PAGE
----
Aid and abandonment in Greece: this is the world’s failure, and humanitarians can’t fix it
“To be uprooted means to have no place in the world, recognized and guaranteed by others; to be superfluous means not to belong to the world at all.” — Hannah Arendt, The Origins of Totalitarianism
We walk into Skaramagas camp the largest in Greece, on a Wednesday afternoon. The Greek government, charged with running the camp, abandoned it months ago, so there is no security — no officials checking our passports. There are estimated to be around 2400 residents here currently, although nobody knows the official numbers. Around half are refugees officially registered with the UNHCR, the other half are unregistered refugees or migrants. Refugee-run businesses — restaurants, snack bars, even a barber shop, have sprung up at the edge of the camp along the water. Living conditions here are considered to be better than in other camps in Greece — there are Isobox containers with running water, heat, and air conditioning. As a result, residents will often sell or rent their boxes to new arrivals when they leave.
As we walk through the camp, a film crew appears — an Iranian film director has imported actors, cameramen, and assistants to film a movie right inside the camp. They shoo us and our hosts away — as non-refugees, we’re clearly injecting an inauthentic vibe into their “set.” They want the backdrop to be the real containers, the real refugees, not the real volunteers who work here every day. They have asked A Drop in the Ocean, one if the few NGOs left here, to cancel their activities — including exercise classes, so they can do their filming. Under normal circumstances this would never be permitted, as the filming clearly violates humanitarian ethics, but nothing about the current situation in Greece is normal.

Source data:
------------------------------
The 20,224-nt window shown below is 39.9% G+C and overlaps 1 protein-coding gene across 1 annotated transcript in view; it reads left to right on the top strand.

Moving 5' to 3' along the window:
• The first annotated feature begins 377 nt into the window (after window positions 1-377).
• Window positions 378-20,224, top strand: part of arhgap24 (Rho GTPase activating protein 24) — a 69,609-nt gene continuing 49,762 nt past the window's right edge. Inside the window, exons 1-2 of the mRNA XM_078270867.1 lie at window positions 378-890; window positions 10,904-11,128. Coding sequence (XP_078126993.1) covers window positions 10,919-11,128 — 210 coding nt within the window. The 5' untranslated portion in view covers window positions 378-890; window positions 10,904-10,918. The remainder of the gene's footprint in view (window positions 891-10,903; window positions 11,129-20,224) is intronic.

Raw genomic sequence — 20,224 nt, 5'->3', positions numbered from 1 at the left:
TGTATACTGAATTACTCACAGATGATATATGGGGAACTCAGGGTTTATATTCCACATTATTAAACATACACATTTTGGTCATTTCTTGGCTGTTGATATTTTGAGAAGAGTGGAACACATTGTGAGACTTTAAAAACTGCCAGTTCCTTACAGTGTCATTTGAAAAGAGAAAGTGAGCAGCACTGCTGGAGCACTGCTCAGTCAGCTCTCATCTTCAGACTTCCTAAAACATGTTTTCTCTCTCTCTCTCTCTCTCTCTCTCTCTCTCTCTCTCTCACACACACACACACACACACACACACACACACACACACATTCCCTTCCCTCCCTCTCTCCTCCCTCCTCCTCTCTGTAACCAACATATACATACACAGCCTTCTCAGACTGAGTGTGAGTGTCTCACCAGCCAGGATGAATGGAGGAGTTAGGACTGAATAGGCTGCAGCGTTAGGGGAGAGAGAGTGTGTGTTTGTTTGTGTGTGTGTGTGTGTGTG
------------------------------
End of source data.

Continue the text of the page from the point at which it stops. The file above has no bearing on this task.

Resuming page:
This is not a refugee crisis.
Nearly three years after the exodus from Syria began, and two years after the EU-Turkey was signed, refugees in Greece have been largely forgotten, not only by international community, but also by the Greek government, which has literally (in the case of Skaramagas camp) and symbolically (in Lesvos and elsewhere) abdicated its responsibilities.
Despite daily arrivals to the Greek islands, despite overcrowding in refugee camps on these islands, despite the deaths at sea and the rioting in the camps, the EU has determined that the refugee crisis is over. It’s a political decision with real-life implications: the withdrawal of funding from large international NGOs, who rely on government money to support their operations, has meant a near-total reduction in basic services across Greece. In Skaramagas, the recent departure of the Red Cross means that there is now no organization responsible for the procurement or distribution of diapers for the hundreds of refugee babies in the camp.
Whose responsibility is it to care for and protect refugees?
Across Greece, the provision of basic medical and psychosocial care, search and rescue operations, clothing, feeding, and the general protection and care of refugees is now falling largely to grassroots, volunteer-led organizations. Untethered from bureaucratic structures and from the need to go through cumbersome and time-consuming procurement processes, they have become the most effective aid groups in Europe, able to respond swiftly to the rapidly shifting demands of a fluctuating population with dynamic needs.
Some — like Refugee4Refugees — are refugee-run themselves, while others, like One Happy Family, a community center near Moria Camp on Lesvos, have been built with and managed by refugees and volunteers alike. This is a model whose values — of involving refugees in the provision of their own aid; and of dignity, choice, self-determination, efficiency and transparency — stand in stark contrast to the aging, 70+ year-old system dominated by a handful of large INGOs.